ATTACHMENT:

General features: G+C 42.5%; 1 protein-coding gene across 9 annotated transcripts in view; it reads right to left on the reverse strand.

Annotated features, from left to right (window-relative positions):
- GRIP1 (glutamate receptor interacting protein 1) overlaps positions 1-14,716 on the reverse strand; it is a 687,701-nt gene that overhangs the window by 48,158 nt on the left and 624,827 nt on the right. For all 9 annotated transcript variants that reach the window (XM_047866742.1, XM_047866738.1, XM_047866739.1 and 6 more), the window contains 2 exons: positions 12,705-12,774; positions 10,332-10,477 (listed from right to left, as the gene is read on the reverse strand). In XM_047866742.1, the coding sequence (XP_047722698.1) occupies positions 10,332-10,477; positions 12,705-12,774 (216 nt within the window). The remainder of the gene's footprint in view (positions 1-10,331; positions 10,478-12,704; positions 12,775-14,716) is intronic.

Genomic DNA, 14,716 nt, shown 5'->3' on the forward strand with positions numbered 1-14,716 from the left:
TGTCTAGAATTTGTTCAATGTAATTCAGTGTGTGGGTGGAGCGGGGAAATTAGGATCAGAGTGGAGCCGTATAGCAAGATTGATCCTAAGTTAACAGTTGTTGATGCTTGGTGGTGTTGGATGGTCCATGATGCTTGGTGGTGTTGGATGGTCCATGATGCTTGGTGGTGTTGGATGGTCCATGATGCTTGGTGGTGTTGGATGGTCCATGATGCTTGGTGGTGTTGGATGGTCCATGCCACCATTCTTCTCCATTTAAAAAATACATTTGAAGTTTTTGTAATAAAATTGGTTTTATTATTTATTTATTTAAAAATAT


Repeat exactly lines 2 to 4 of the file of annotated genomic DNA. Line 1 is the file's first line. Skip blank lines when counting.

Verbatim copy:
Annotated features, from left to right (window-relative positions):
- GRIP1 (glutamate receptor interacting protein 1) overlaps positions 1-14,716 on the reverse strand; it is a 687,701-nt gene that overhangs the window by 48,158 nt on the left and 624,827 nt on the right. For all 9 annotated transcript variants that reach the window (XM_047866742.1, XM_047866738.1, XM_047866739.1 and 6 more), the window contains 2 exons: positions 12,705-12,774; positions 10,332-10,477 (listed from right to left, as the gene is read on the reverse strand). In XM_047866742.1, the coding sequence (XP_047722698.1) occupies positions 10,332-10,477; positions 12,705-12,774 (216 nt within the window). The remainder of the gene's footprint in view (positions 1-10,331; positions 10,478-12,704; positions 12,775-14,716) is intronic.

Genomic DNA, 14,716 nt, shown 5'->3' on the forward strand with positions numbered 1-14,716 from the left: